When the spinal cords were histologically evaluated, the number of AHCs in the perampanel-treated AR2 mice (64.2 ± 3.0) was significantly greater than that in the vehicle-treated mice (35.2 ± 1.8, Fig. 3a). TO-PRO-3 was used as a cell marker in our experiments24,25. In the AR2 mice, perampanel administration also shifted the peak of the histogram of AHC diameter from the range of 25–29 μm to that of 30–34 μm and increased the proportion of AHCs with a diameter greater than 30 μm compared to the vehicle-treated AR2 mice (Fig. 3b). The frequency histogram of AHC diameter revealed that perampanel restored the size of AHCs in the AR2 mice to a level equivalent to that of AHCs in the age-matched WT mice (Supplementary Fig. 1). The number of TDP-43-positive AHCs was also increased in the perampanel-treated AR2 mice (Fig. 3c,d), particularly those that were TDP-43-positive in both the nucleus and cytoplasm (Fig. 3c,e). Furthermore, most of the TDP-43-positive AHCs in the vehicle-treated AR2 mice exhibited focal cytoplasmic TDP-43-positive aggregates or inclusions (asterisk in Fig. 3c) rather than the diffuse cytoplasmic positivity observed in the TDP-43-positive AHCs in the perampanel-treated AR2 mice (Fig. 3c).
Present results showed that oral administration of perampanel, a selective, non-competitive AMPA receptor antagonist26,27, to the AR2H and AR2 mice for 14 days effectively normalized TDP-43 pathology in motor neurons and that its administration for 90 days significantly prevented the progression of the ALS phenotype and the TDP-43 pathology-associated death of motor neurons. Success in the rescue of ALS phenotype of the AR2 mice, a mechanistic mouse model of sporadic ALS, indicates that perampanel is a potential candidate ALS drug.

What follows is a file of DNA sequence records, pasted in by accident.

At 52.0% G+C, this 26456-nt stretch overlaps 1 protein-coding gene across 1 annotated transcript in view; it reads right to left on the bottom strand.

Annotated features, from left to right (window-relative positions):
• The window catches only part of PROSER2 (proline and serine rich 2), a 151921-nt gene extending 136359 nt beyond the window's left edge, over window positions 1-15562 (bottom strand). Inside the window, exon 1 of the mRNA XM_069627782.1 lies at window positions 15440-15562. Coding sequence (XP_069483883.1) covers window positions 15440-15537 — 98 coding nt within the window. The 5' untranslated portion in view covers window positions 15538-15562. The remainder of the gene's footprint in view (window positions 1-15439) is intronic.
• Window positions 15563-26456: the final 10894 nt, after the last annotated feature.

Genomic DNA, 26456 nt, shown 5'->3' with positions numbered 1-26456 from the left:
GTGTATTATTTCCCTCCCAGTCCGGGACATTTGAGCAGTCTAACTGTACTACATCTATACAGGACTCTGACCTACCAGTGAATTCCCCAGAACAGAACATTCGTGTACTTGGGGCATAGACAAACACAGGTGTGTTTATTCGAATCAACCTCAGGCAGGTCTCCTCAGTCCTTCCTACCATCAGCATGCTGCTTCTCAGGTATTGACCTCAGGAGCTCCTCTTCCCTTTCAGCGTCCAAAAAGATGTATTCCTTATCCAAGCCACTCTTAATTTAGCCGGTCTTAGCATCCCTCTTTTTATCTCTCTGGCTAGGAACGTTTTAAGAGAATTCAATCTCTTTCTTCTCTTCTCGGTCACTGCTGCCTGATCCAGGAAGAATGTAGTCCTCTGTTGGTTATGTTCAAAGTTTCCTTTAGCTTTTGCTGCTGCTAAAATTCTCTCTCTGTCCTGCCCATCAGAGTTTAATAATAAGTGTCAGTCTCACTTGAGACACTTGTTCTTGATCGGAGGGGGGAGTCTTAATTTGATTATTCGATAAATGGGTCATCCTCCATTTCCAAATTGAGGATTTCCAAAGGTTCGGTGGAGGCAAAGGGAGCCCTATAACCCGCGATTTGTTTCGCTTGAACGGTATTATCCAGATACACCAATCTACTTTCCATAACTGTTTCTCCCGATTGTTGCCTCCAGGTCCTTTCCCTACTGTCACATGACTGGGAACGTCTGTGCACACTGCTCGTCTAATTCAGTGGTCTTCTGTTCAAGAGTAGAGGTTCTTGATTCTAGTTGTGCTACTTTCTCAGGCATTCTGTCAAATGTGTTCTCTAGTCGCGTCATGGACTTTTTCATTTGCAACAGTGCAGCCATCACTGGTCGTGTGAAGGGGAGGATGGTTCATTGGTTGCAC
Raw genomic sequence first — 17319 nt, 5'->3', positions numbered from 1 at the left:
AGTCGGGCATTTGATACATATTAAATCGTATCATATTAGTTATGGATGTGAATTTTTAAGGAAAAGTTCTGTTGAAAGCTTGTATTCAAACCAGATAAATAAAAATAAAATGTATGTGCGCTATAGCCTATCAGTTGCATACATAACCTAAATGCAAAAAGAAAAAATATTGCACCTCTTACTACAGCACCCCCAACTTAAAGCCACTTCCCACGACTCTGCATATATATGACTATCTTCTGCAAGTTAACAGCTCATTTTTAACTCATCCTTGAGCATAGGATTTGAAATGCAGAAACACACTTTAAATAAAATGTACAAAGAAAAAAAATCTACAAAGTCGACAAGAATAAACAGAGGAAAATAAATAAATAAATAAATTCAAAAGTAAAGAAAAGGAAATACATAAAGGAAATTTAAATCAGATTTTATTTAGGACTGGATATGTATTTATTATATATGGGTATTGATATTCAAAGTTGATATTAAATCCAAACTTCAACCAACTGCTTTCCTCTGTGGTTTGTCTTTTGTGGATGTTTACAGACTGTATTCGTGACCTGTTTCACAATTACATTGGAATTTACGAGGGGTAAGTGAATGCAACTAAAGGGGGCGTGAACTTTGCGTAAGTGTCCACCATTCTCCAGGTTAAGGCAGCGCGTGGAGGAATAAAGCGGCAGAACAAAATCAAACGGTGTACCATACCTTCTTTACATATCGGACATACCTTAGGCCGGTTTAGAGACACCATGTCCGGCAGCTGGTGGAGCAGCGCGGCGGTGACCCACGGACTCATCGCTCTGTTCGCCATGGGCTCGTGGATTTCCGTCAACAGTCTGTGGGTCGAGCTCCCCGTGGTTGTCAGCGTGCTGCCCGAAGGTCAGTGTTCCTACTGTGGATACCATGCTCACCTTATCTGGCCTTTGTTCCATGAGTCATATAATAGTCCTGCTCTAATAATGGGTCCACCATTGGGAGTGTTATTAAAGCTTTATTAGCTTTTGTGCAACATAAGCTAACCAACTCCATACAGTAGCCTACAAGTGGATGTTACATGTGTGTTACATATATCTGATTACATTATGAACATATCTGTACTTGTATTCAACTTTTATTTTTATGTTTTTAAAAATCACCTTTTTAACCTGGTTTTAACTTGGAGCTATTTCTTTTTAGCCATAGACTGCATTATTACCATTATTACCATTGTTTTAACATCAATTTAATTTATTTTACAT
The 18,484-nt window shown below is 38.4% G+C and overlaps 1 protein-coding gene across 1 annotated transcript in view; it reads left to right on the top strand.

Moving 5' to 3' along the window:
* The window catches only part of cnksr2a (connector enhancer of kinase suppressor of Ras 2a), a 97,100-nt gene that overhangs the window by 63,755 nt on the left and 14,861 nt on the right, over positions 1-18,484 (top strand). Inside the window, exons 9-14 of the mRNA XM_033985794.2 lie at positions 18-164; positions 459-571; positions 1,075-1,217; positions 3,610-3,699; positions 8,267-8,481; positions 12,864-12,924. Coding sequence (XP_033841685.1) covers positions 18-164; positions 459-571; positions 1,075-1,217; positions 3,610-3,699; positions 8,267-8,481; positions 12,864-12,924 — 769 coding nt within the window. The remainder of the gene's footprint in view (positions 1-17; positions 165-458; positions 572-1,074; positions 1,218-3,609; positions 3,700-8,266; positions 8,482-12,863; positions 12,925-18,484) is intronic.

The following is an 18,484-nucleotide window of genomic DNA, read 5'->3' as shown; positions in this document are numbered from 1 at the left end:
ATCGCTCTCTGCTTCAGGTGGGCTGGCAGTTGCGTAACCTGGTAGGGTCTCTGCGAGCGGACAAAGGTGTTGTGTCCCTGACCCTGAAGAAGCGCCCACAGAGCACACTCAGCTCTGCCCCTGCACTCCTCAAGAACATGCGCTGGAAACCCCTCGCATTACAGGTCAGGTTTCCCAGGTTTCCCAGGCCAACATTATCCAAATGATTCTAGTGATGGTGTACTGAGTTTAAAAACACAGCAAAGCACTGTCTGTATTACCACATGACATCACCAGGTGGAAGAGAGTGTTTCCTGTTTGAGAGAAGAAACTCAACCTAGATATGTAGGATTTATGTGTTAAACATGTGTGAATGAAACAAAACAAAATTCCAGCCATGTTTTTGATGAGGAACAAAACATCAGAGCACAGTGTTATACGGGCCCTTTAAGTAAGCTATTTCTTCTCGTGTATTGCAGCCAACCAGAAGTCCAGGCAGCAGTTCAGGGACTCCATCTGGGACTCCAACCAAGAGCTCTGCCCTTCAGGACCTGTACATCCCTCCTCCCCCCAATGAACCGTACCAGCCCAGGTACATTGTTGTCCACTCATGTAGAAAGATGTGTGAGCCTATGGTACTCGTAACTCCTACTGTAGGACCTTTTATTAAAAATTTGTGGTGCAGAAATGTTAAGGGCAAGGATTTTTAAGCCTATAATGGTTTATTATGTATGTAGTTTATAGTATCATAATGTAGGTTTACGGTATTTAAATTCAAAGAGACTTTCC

Perampanel is a novel AMPA receptor antagonist that inhibits the excitation of postsynaptic membranes by selectively attenuating calcium influx through AMPA receptors26. As expected, perampanel increased the number of TDP-43-positive AHCs in the AR2 mice (Figs 1b and 3d). TDP-43 immunoreactivity was observed virtually exclusively in the nucleus in the normal motor neurons of WT mice, whereas it mislocalized in the cytoplasm or was absent in the motor neurons that expressed Q/R site-unedited GluA2 in the AR2 mice21. This mislocalization of TDP-43 was caused by abnormal and continuous activation of Ca2+-dependent protease calpain and normalization of Ca2+ influx through the AMPA receptors restored TDP-43 mislocalization in the AR2 mice21. In the present study, we found three different patterns of subcellular localization of TDP-43 in the AR2 mouse motor neurons; nuclear, nucleocytoplasmic, and cytoplasmic. A previous study has shown that these different subcellular distribution patterns of TDP-43 immunoreactivity likely reflected different levels of cytoplasmic Ca2+ concentrations in the motor neurons; higher in the cytoplasmic pattern than in the nucleocytoplasmic pattern, and normal in the nuclear pattern21. The present results demonstrating the increase in the number of TDP-43-positive neurons, particularly those with nuclear and nucleocytoplasmic patterns (Figs 1d and 3e) suggest that perampanel may have ameliorated the increased Ca2+ influx that occurred in the ADAR2-lacking motor neurons in the AR2 mice.